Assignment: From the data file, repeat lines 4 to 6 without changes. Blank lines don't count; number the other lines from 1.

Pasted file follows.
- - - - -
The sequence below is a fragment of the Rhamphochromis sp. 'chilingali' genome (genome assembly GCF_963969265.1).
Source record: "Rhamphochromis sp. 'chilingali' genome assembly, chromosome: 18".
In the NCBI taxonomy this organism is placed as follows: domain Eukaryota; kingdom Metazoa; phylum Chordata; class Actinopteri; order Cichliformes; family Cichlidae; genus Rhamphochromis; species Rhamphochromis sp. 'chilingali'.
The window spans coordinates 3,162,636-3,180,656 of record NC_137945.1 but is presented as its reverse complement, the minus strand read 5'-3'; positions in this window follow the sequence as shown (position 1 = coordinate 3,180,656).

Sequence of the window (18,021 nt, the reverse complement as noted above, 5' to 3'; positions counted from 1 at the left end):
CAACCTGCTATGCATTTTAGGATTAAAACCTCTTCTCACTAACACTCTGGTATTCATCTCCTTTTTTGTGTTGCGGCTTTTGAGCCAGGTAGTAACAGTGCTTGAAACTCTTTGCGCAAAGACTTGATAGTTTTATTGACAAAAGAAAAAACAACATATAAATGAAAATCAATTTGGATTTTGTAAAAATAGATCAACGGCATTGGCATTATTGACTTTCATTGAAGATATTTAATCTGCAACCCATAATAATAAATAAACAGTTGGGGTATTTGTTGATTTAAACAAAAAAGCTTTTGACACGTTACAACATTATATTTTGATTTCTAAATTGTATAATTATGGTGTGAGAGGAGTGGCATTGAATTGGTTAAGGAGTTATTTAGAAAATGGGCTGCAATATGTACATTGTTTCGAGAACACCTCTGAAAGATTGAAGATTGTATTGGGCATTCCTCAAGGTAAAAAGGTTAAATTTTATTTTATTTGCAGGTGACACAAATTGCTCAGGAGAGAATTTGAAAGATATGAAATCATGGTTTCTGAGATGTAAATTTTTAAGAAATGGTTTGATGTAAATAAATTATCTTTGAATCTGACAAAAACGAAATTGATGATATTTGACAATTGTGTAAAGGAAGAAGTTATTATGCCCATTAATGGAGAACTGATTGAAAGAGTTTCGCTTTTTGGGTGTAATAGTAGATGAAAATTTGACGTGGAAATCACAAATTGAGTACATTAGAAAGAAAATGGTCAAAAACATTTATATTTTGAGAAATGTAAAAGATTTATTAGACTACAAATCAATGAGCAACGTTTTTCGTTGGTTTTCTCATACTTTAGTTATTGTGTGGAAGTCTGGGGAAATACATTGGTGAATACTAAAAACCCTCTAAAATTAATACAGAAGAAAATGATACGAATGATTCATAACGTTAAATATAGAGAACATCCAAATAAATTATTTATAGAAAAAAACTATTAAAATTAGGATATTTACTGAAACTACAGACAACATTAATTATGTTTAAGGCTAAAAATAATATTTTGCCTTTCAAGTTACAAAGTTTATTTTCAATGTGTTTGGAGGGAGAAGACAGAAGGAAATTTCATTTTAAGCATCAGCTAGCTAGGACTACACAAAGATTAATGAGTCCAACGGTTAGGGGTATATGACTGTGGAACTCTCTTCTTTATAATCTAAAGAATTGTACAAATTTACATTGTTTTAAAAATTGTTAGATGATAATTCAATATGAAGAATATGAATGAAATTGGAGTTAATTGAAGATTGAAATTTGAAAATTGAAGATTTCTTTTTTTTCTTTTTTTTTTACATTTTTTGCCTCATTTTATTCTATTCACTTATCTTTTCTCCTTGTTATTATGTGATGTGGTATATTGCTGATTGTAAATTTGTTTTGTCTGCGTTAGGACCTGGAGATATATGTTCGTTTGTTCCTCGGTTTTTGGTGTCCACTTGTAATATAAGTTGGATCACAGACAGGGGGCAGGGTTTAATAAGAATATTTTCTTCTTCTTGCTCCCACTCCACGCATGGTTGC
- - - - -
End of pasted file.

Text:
The window spans coordinates 3,162,636-3,180,656 of record NC_137945.1 but is presented as its reverse complement, the minus strand read 5'-3'; positions in this window follow the sequence as shown (position 1 = coordinate 3,180,656).

Sequence of the window (18,021 nt, the reverse complement as noted above, 5' to 3'; positions counted from 1 at the left end):
CAACCTGCTATGCATTTTAGGATTAAAACCTCTTCTCACTAACACTCTGGTATTCATCTCCTTTTTTGTGTTGCGGCTTTTGAGCCAGGTAGTAACAGTGCTTGAAACTCTTTGCGCAAAGACTTGATAGTTTTATTGACAAAAGAAAAAACAACATATAAATGAAAATCAATTTGGATTTTGTAAAAATAGATCAACGGCATTGGCATTATTGACTTTCATTGAAGATATTTAATCTGCAACCCATAATAATAAATAAACAGTTGGGGTATTTGTTGATTTAAACAAAAAAGCTTTTGACACGTTACAACATTATATTTTGATTTCTAAATTGTATAATTATGGTGTGAGAGGAGTGGCATTGAATTGGTTAAGGAGTTATTTAGAAAATGGGCTGCAATATGTACATTGTTTCGAGAACACCTCTGAAAGATTGAAGATTGTATTGGGCATTCCTCAAGGTAAAAAGGTTAAATTTTATTTTATTTGCAGGTGACACAAATTGCTCAGGAGAGAATTTGAAAGATATGAAATCATGGTTTCTGAGATGTAAATTTTTAAGAAATGGTTTGATGTAAATAAATTATCTTTGAATCTGACAAAAACGAAATTGATGATATTTGACAATTGTGTAAAGGAAGAAGTTATTATGCCCATTAATGGAGAACTGATTGAAAGAGTTTCGCTTTTTGGGTGTAATAGTAGATGAAAATTTGACGTGGAAATCACAAATTGAGTACATTAGAAAGAAAATGGTCAAAAACATTTATATTTTGAGAAATGTAAAAGATTTATTAGACTACAAATCAATGAGCAACGTTTTTCGTTGGTTTTCTCATACTTTAGTTATTGTGTGGAAGTCTGGGGAAATACATTGGTGAATACTAAAAACCCTCTAAAATTAATACAGAAGAAAATGATACGAATGATTCATAACGTTAAATATAGAGAACATCCAAATAAATTATTTATAGAAAAAAACTATTAAAATTAGGATATTTACTGAAACTACAGACAACATTAATTATGTTTAAGGCTAAAAATAATATTTTGCCTTTCAAGTTACAAAGTTTATTTTCAATGTGTTTGGAGGGAGAAGACAGAAGGAAATTTCATTTTAAGCATCAGCTAGCTAGGACTACACAAAGATTAATGAGTCCAACGGTTAGGGGTATATGACTGTGGAACTCTCTTCTTTATAATCTAAAGAATTGTACAAATTTACATTGTTTTAAAAATTGTTAGATGATAATTCAATATGAAGAATATGAATGAAATTGGAGTTAATTGAAGATTGAAATTTGAAAATTGAAGATTTCTTTTTTTTCTTTTTTTTTTACATTTTTTGCCTCATTTTATTCTATTCACTTATCTTTTCTCCTTGTTATTATGTGATGTGGTATATTGCTGATTGTAAATTTGTTTTGTCTGCGTTAGGACCTGGAGATATATGTTCGTTTGTTCCTCGGTTTTTGGTGTCCACTTGTAATATAAGTTGGATCACAGACAGGGGGCAGGGTTTAATAAGAATATTTTCTTCTTCTTGCTCCCACTCCACGCATGGTTGC